Most Americans are not confident that their children's lives will turn out better than their own, according to a new Wall Street Journal-NORC Poll.
The survey of 1,019 adults, conducted March 1-13, further showed that Americans are becoming more skeptical about the value of a college degree and revealed record-low numbers of people say that overall, they're not happy, reported The Wall Street Journal.
NORC, or the National Opinion Research Center, is a nonpartisan research organization at the University of Chicago, and has been asking Americans for more than 30 years if life will be better for their children's generation, and this year, 78% said they do not feel confident that will happen.
That's the highest number since the organization's General Social Survey started asking that question in 1990.
The survey also showed that white respondents were more likely to say they are not confident than were Black or Hispanic respondents.
One of the reasons people are worried the next generation will fare worse is because they are worried that a college education won't necessarily deliver economic success.
About 56% said a four-year degree won't make a difference because people are graduating without specific job skills and in significant debt, the survey showed.
However, 42% of respondents said it's worth getting a college degree, as that will mean better jobs and pay. The numbers, though, mark a reversal from when the question was last asked, in 2017, when there was a narrow plurality of people who saw college as being a worthy investment.
Only 12% of those responding to the survey said that overall, they are "very happy," marking the lowest share since NORC started asking that question every couple of years, starting in 1972, and 3 of 10 people said they are "not too happy," the highest share in the survey's records.
Much of the pessimistic outlook is because of the state of the economy, according to the survey, conducted with the nonpartisan research organization NORC at the University of Chicago, which measures social attitudes.
The results included 4 out of 5 respondents who said the state of the economy is poor or not so good, and almost half said they expect matters will only become worse over the next year.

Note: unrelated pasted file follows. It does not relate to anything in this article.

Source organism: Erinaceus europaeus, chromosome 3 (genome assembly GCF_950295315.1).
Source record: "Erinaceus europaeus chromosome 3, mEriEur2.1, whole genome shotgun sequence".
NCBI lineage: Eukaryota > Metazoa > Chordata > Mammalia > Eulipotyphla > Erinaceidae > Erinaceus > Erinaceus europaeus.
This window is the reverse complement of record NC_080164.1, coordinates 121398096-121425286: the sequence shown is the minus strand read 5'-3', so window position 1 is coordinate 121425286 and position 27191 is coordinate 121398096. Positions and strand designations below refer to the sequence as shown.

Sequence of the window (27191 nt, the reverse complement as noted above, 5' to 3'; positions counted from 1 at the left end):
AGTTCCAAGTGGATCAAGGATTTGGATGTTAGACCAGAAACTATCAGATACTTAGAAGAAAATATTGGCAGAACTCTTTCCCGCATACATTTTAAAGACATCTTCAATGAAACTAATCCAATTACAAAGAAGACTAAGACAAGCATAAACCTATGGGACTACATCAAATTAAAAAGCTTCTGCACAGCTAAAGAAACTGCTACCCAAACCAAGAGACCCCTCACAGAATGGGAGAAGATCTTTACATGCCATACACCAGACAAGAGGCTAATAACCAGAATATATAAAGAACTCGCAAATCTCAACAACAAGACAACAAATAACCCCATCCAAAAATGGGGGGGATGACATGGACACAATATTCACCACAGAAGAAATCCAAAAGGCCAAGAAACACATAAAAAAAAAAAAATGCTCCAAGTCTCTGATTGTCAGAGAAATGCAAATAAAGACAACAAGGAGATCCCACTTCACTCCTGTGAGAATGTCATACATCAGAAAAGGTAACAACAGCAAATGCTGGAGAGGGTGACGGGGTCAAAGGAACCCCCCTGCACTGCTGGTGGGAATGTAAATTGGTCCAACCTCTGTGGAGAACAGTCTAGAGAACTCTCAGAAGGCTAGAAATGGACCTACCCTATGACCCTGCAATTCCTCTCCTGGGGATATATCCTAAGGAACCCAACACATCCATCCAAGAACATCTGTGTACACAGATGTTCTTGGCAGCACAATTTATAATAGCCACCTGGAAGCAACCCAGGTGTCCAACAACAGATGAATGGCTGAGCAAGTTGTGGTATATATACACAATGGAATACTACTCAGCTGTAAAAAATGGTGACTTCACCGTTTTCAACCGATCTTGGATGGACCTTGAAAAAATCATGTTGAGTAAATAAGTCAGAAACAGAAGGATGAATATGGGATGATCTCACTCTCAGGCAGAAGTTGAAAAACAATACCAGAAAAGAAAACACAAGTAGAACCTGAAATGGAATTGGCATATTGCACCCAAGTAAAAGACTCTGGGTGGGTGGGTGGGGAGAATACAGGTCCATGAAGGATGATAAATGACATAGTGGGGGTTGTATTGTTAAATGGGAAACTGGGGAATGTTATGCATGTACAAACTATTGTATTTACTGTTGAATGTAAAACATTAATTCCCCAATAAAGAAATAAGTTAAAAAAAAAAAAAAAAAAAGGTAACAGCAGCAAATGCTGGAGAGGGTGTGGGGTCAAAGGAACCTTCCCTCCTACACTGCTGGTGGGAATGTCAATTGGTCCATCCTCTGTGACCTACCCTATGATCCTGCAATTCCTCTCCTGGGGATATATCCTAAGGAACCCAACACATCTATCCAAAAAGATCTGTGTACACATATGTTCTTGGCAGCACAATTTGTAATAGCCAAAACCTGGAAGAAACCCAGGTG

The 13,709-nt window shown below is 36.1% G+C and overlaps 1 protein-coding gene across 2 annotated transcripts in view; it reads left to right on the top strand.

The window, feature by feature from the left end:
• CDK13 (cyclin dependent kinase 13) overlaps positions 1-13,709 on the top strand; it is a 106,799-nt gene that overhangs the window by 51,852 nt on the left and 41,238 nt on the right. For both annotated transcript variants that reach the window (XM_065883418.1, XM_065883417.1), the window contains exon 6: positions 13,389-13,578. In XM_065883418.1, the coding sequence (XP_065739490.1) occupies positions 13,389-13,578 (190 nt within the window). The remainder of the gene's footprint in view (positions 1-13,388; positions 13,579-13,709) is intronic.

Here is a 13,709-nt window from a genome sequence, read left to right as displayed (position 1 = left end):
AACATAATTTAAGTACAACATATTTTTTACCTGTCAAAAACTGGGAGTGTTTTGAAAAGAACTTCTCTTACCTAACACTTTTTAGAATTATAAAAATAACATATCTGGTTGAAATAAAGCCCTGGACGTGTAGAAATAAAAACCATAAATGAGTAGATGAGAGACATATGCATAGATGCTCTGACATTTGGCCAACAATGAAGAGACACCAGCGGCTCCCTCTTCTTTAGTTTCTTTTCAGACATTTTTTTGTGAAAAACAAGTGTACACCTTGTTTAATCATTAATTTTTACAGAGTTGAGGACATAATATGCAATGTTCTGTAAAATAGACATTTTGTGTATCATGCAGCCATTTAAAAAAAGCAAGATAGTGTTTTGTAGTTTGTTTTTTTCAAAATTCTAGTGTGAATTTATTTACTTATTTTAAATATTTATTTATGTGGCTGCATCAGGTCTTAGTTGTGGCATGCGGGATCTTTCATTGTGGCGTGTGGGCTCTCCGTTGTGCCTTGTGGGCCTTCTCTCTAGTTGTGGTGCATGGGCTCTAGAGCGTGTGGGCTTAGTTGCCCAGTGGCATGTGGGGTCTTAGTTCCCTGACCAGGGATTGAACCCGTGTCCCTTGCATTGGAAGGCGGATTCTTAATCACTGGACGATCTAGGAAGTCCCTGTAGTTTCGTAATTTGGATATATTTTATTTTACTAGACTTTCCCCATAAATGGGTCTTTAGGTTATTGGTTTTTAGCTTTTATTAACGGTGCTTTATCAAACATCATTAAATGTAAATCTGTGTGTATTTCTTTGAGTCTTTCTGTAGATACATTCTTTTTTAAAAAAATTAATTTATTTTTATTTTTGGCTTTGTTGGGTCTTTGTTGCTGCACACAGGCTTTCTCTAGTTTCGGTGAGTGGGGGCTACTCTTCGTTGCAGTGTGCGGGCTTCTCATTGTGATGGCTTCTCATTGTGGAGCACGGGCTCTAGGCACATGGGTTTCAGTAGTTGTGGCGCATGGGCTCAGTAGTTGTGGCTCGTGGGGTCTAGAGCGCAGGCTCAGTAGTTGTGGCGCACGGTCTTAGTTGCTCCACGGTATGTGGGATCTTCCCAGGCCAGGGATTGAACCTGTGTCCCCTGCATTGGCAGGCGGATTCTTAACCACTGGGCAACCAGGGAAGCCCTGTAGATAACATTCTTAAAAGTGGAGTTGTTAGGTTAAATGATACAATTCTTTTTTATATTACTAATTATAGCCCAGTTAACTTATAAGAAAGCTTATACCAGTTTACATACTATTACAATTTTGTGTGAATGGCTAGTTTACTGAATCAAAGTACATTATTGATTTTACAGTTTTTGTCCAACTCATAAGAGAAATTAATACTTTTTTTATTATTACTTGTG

The survey was mostly conducted before the March 10 Silicon Valley Bank collapse. About 4 in 10 people in the survey said housing and healthcare costs are major concerns, and two-thirds said inflation is a major worry.
In other findings:
- More than half said it would not be easy to find another job with comparable pay and benefits that they now receive.
- 44% said their finances are in worse condition than they expected for their current stage in life.
- More than one-third said they're not satisfied with their financial situation.
- Fewer than 3 in10 said people like them or their family have a good chance of improving their standard of living.
Jennifer Benz, vice president of public affairs and media research at NORC, said such answers strike her as being "something that's kind of an intractable level of pessimism" that wouldn't change if there are only marginal changes in the economy, like lowering gas prices.
The survey also revealed that Republicans were more likely than Democrats to have a negative view of the economy. This is typical, though, as people traditionally feel less optimistic when a president of the opposite party is in the White House.
People without college degrees and those who live in rural areas were also shown to have a more negative view of the economy, and Hispanics were shown to be more satisfied with their outlook than white or Black respondents.
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